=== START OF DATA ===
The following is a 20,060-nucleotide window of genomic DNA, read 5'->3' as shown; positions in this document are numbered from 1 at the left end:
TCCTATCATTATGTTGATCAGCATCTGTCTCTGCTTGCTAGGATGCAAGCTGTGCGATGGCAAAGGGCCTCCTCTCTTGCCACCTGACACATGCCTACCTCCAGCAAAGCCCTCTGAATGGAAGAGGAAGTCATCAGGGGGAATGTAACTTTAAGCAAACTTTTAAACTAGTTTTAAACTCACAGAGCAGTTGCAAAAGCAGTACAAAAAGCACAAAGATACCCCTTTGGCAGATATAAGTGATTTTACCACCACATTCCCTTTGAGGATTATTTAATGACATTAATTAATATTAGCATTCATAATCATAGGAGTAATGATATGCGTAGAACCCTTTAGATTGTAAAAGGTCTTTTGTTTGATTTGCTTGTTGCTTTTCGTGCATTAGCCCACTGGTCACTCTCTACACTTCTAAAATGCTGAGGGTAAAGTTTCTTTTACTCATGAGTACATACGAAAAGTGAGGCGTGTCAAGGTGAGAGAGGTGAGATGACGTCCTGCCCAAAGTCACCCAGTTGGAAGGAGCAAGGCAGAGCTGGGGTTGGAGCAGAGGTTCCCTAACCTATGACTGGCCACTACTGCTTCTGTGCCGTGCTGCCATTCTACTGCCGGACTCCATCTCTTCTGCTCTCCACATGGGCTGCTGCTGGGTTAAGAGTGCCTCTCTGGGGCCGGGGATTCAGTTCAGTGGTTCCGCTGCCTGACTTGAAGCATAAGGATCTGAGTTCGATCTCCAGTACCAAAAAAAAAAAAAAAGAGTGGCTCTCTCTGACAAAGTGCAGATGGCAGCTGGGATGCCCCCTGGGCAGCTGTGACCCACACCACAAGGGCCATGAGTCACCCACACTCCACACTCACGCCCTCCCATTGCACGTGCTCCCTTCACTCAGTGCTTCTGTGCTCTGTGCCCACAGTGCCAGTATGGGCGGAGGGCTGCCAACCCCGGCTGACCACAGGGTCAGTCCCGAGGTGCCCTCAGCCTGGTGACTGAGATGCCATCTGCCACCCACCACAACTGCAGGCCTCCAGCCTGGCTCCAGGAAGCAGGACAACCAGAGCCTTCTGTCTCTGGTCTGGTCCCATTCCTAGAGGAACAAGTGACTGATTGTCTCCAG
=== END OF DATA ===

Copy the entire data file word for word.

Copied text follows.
The following is a 20,060-nucleotide window of genomic DNA, read 5'->3' as shown; positions in this document are numbered from 1 at the left end:
TCCTATCATTATGTTGATCAGCATCTGTCTCTGCTTGCTAGGATGCAAGCTGTGCGATGGCAAAGGGCCTCCTCTCTTGCCACCTGACACATGCCTACCTCCAGCAAAGCCCTCTGAATGGAAGAGGAAGTCATCAGGGGGAATGTAACTTTAAGCAAACTTTTAAACTAGTTTTAAACTCACAGAGCAGTTGCAAAAGCAGTACAAAAAGCACAAAGATACCCCTTTGGCAGATATAAGTGATTTTACCACCACATTCCCTTTGAGGATTATTTAATGACATTAATTAATATTAGCATTCATAATCATAGGAGTAATGATATGCGTAGAACCCTTTAGATTGTAAAAGGTCTTTTGTTTGATTTGCTTGTTGCTTTTCGTGCATTAGCCCACTGGTCACTCTCTACACTTCTAAAATGCTGAGGGTAAAGTTTCTTTTACTCATGAGTACATACGAAAAGTGAGGCGTGTCAAGGTGAGAGAGGTGAGATGACGTCCTGCCCAAAGTCACCCAGTTGGAAGGAGCAAGGCAGAGCTGGGGTTGGAGCAGAGGTTCCCTAACCTATGACTGGCCACTACTGCTTCTGTGCCGTGCTGCCATTCTACTGCCGGACTCCATCTCTTCTGCTCTCCACATGGGCTGCTGCTGGGTTAAGAGTGCCTCTCTGGGGCCGGGGATTCAGTTCAGTGGTTCCGCTGCCTGACTTGAAGCATAAGGATCTGAGTTCGATCTCCAGTACCAAAAAAAAAAAAAAAGAGTGGCTCTCTCTGACAAAGTGCAGATGGCAGCTGGGATGCCCCCTGGGCAGCTGTGACCCACACCACAAGGGCCATGAGTCACCCACACTCCACACTCACGCCCTCCCATTGCACGTGCTCCCTTCACTCAGTGCTTCTGTGCTCTGTGCCCACAGTGCCAGTATGGGCGGAGGGCTGCCAACCCCGGCTGACCACAGGGTCAGTCCCGAGGTGCCCTCAGCCTGGTGACTGAGATGCCATCTGCCACCCACCACAACTGCAGGCCTCCAGCCTGGCTCCAGGAAGCAGGACAACCAGAGCCTTCTGTCTCTGGTCTGGTCCCATTCCTAGAGGAACAAGTGACTGATTGTCTCCAG